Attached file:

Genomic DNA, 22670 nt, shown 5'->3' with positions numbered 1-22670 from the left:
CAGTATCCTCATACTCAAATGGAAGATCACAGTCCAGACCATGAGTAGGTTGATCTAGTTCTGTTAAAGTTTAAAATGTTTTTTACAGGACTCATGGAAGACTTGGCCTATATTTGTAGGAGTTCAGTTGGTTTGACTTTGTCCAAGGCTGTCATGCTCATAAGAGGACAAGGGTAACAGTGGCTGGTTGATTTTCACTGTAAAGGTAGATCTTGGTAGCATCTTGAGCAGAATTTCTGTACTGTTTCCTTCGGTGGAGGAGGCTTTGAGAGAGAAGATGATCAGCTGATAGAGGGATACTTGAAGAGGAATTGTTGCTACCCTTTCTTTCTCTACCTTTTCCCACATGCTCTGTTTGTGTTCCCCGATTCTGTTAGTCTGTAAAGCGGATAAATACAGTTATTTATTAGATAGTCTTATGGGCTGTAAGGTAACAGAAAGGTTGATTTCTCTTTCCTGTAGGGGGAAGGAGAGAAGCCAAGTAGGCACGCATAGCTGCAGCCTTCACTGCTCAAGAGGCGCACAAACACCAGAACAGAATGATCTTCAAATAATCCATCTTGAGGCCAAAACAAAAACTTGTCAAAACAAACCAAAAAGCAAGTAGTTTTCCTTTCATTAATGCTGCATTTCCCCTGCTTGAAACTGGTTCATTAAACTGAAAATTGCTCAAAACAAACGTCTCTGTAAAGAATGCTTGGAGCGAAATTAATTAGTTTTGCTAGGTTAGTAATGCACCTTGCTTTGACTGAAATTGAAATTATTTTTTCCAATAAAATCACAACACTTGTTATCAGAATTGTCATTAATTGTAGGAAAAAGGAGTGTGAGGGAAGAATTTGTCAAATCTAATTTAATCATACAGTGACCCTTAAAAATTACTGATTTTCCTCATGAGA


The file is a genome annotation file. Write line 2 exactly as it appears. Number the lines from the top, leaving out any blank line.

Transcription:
CAGTATCCTCATACTCAAATGGAAGATCACAGTCCAGACCATGAGTAGGTTGATCTAGTTCTGTTAAAGTTTAAAATGTTTTTTACAGGACTCATGGAAGACTTGGCCTATATTTGTAGGAGTTCAGTTGGTTTGACTTTGTCCAAGGCTGTCATGCTCATAAGAGGACAAGGGTAACAGTGGCTGGTTGATTTTCACTGTAAAGGTAGATCTTGGTAGCATCTTGAGCAGAATTTCTGTACTGTTTCCTTCGGTGGAGGAGGCTTTGAGAGAGAAGATGATCAGCTGATAGAGGGATACTTGAAGAGGAATTGTTGCTACCCTTTCTTTCTCTACCTTTTCCCACATGCTCTGTTTGTGTTCCCCGATTCTGTTAGTCTGTAAAGCGGATAAATACAGTTATTTATTAGATAGTCTTATGGGCTGTAAGGTAACAGAAAGGTTGATTTCTCTTTCCTGTAGGGGGAAGGAGAGAAGCCAAGTAGGCACGCATAGCTGCAGCCTTCACTGCTCAAGAGGCGCACAAACACCAGAACAGAATGATCTTCAAATAATCCATCTTGAGGCCAAAACAAAAACTTGTCAAAACAAACCAAAAAGCAAGTAGTTTTCCTTTCATTAATGCTGCATTTCCCCTGCTTGAAACTGGTTCATTAAACTGAAAATTGCTCAAAACAAACGTCTCTGTAAAGAATGCTTGGAGCGAAATTAATTAGTTTTGCTAGGTTAGTAATGCACCTTGCTTTGACTGAAATTGAAATTATTTTTTCCAATAAAATCACAACACTTGTTATCAGAATTGTCATTAATTGTAGGAAAAAGGAGTGTGAGGGAAGAATTTGTCAAATCTAATTTAATCATACAGTGACCCTTAAAAATTACTGATTTTCCTCATGAGA